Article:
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Samuel Medas: An undeniably talented Gospel artiste

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From a very young age, Samuel Medas realised that his life was going to lead him in a purposeful direction. And taking him along that journey would be his unquestionably melodious voice and adoration for God and gospel music.

In fact, Medas told the News Room that it was at a Sunday School rally in Georgetown where he actually discovered his talent. He said, “I opened my mouth to sing on stage and saw the faces of the many people in the audience change immediately. I was like six or seven years old at the time.”

Since that memorable occasion, the 28-year-old has been reading and researching intensely on how to sharpen his skills. He has since performed in Suriname, Barbados, Jamaica, Trinidad, Antigua, St. Kitts and the USA.

In his interview with the News Room (NR), the talented Gospel singer provided a front seat view into his life, the plans he has for his music career and his recent win at a regional music award ceremony.

NR: Is Gospel music the only genre that you perform and record?

Samuel Medas (SM): Yes. I’m a Christian so I believe that my spiritual and moral conviction and my calling should influence what comes forth from me. As a musician, producer and genuine lover of the arts, I appreciate every single genre and form of music, but I believe I’ve been called to spread the hope and loves that comes through knowing Jesus, through my music.

NR: You recently received several prestigious awards in the Caribbean. Do tell us what they were for and what the experience was like for you?

SM: I received seven nominations from the Marlin Caribbean Gospel Music Awards. The actual award ceremony was held in the Bahamas. I attended, and of the seven nominations, of which I was going up against some of the Caribbean’s most prominent and respected names in gospel music, I still brought home the coveted New Artist of the Year Award. I’m the first Guyanese to be nominated and first to win a Marlin Award

NR: What was that experience like for you?

SM: The experience was surreal. Not just getting the award but the whole weekend of rubbing shoulders with all these different artists and producers and industry professionals. A lot of new connections were made which is especially good for me and Guyana since one of our major issues is getting our work past the shores of Guyana. I even shared the same stage with Sunday’s Best Winner, American Gospel Singer Geoffery Golden who happened to be on the island that same weekend.

 NR: What do you enjoy the most about performing gospel music?

SM: What I enjoy most is being a role model and knowing that God has put me in a prominent position where I have the opportunity to positively impact my generation – to know that because of my music somebody is being encouraged not to lose faith and to hold their head up high… to decide not to end their lives. Every week my inbox is filled with testimonies.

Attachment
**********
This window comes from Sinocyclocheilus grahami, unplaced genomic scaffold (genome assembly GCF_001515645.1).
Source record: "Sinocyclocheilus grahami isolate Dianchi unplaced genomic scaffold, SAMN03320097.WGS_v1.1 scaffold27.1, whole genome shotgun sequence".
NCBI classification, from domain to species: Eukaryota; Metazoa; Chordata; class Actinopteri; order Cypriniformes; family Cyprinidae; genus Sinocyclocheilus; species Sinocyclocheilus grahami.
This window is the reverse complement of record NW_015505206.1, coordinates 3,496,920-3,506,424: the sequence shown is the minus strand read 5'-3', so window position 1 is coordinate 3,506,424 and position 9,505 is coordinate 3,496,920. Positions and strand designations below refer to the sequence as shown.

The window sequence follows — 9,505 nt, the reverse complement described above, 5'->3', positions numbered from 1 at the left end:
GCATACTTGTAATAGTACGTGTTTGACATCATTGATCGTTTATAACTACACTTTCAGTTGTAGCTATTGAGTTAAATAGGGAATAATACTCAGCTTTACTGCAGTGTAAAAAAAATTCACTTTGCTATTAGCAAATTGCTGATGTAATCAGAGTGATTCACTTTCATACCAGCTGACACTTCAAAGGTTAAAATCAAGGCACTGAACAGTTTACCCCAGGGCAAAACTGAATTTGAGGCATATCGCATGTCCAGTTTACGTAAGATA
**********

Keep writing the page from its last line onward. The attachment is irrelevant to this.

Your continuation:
NR: What advice do you have for someone who is interested in starting A Gospel music career?

SM: Go right ahead. People told me to leave music alone; that there’s no future for me in music. If I listened to them, then I won’t be here today. Not because something has never been done, or because others have failed before, means it’s impossible. You just might be the person to finally get it right.

 NR: What plans do you have for your singing career in the future?

SM: I have Europe and Africa on my mind. I want to do a world tour and travel with my Generation Upright Band and singers. Even though I love the stage, as of late I’ve also been finding joy in being a producer… just being in studio and making music for other people. So at some point, I believe that’s going to become a greater part of my life – producing.

NR: How do you balance spending time with your family and developing your career? 

SM: I have a wife, and she’s passionate about the arts too so most of the time, where I go she goes. And that makes it easy for me cause it’s not like we’re pulling and tugging. We don’t have children just yet so I haven’t yet encountered daddy issues as yet. The people I consider “family” are the folks in my music circle, and they make life very easy for me.

NR: What has been your greatest accomplishment to date in this field?

SM: My three Albums produced over the past four years. I think they’re a testimony to my passion for music and of the excellence I strive for.

NR: What would you like to share with the Guyanese society about what makes your work unique and the man behind it?

SM: That’s a tough one. Apart from the excellent production, thanks to my band and my engineer Vijay Deolall of Paradigm Recording Studio, I think the one thing that makes my music stand out is the anointing on it. I believe God favours the work I’m doing, and he’s put his presence on it as a seal of approval. Without that, I think my music would be just another … thing.

NR: What other business ventures/interests do you have if any?

SM: I recently started teaching music as a way of perpetuating knowledge. God forbid, if I leave the scene for any reason, it must be said of me that I poured myself into others.

NR: What saying or philosophy do you live by?

SM: It is better to play a small part in a big thing, than to play a big part in a small thing.

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